The Intergovernmental Fintech Working Group (IFWG) has released its long-awaited position paper on Crypto Assets (the Position Paper) following the initial consultation paper published in 2019. The IFWG was established in 2018 and is made up of regulators representing different South African regulatory regimes, from financial services and banking regulators such as the Financial Sector Conduct Authority and the South African Reserve Bank, to the South African Revenue Service as the regulator of taxation regulation.
The IFWG's initial exploration of the South African crypto asset market culminated in the 2019 consultation paper (the Consultation Paper) which provided an overview of the regulatory and market risks and benefits associated with the emerging crypto assets industry. The Position Paper published in 2020 builds on the observations set out in Consultation Paper, and has provided the industry with an outline of the potential regulatory framework for the South African crypto assets industry.
The Position Paper suggests that crypto assets be accommodated within the existing South African regulatory framework, whilst ensuring that sufficient safeguards be implemented. The Position Paper proposes thirty recommendations to address the key operational, market and consumer risks identified by the regulators as well as to enable South Africa to participate safely in the global crypto assets market.
We set out some of the most pertinent recommendations below.
- The regulation of crypto asset service providers (CASPs). The focus of the Position Paper is not on the regulation of crypto assets themselves but rather on the regulation of services rendered regarding crypto assets and the regulation of CASPs. To this end, the Position Paper provides a list of specifically identified CASPs, including trading platforms, the buying and selling of crypto assets, crypto asset fund providers and wallet providers.
- CASPs will be required to register as "accountable institutions" under the Financial Intelligence Centre Act, 2001 (FICA). The provisions of FICA, as South Africa's primary anti-money laundering regulatory framework will become applicable to CASPs, as a result of South Africa's obligation to adhere to FATF Recommendation 15 which now requires CASPs to be subjected to formal anti-money laundering (AML) regulation. In accordance with FICA, CASPs will be required to "KYC" their customer using a process that best aligns to the risks of the particular CASP. However, there remains uncertainty, both nationally and internationally, as to how AML risk should be identified and assessed in the crypto asset industry.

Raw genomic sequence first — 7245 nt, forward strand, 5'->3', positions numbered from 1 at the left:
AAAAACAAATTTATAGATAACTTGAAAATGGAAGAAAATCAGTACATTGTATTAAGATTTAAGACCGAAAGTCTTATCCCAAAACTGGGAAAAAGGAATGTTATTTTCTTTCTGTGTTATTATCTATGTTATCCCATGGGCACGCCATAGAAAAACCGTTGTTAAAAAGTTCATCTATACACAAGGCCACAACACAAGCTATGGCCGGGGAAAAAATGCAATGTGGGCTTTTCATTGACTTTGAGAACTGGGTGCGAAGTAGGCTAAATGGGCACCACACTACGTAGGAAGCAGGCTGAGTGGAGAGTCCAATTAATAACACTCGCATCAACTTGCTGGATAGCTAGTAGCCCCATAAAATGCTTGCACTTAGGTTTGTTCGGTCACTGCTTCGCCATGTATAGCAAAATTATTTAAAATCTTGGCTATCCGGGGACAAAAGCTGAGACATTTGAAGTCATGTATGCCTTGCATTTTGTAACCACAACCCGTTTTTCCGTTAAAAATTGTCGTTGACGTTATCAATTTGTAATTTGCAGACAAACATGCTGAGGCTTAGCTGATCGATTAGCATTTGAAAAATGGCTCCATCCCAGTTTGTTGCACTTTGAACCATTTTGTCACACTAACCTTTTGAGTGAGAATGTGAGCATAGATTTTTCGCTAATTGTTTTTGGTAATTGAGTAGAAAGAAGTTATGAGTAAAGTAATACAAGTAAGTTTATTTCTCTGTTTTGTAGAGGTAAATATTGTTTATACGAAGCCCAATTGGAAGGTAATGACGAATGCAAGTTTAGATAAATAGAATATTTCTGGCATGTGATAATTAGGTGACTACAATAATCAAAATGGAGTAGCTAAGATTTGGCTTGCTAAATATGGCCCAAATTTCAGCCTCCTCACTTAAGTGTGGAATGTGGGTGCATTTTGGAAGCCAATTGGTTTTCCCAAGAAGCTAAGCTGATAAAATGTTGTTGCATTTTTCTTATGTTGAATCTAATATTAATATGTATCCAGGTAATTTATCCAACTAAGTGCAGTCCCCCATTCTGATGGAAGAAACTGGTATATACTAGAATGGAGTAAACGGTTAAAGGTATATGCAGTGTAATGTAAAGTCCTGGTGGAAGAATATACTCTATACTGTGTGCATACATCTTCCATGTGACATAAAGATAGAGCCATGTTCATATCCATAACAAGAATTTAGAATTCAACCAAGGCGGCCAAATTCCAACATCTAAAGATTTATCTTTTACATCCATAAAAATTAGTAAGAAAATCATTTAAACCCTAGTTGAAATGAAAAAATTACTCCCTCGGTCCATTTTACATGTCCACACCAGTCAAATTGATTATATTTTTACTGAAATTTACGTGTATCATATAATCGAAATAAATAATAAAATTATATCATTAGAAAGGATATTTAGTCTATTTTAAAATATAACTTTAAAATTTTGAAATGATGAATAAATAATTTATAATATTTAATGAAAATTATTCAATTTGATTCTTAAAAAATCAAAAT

- Crypto assets remain without legal tender status and will not be recognised as e-money. However, crypto assets may be used as a medium of exchange where merchants choose to accept crypto assets as a payment method.
- The FSCA should become the responsible authority for the regulation of services related to buying and selling of crypto assets. Crypto assets may take many forms including that of an investment instrument, a digital representation of a consumer service, or utility distributed through a blockchain. However, due the wide definition of "crypto assets" provided in the Policy Paper, regardless of the type or purpose of the crypto asset, it will subject to financial service regulation.
The Position Paper is welcomed as it provides greater certainty than the Consultation Paper around the risks of crypto assets and the regulatory regime which is best suited to house them. Notably, however, the Position Paper fails to propose recommendations around data protection. It is most unfortunate, as the digital environment in which CASPs operate have the potential to inflict some serious infringement to a person's or an organisation's privacy rights. In addition, although cybercrime is mentioned as a threat to crypto asset trading platforms, and the Position Paper states that CASPs should ensure that they meet the international cybersecurity standards for the safeguarding of crypto assets, the Position Paper arguably does not go far enough to protect against the growing cybercrime threat which is so prevalent in this 4th Industrial Revolution.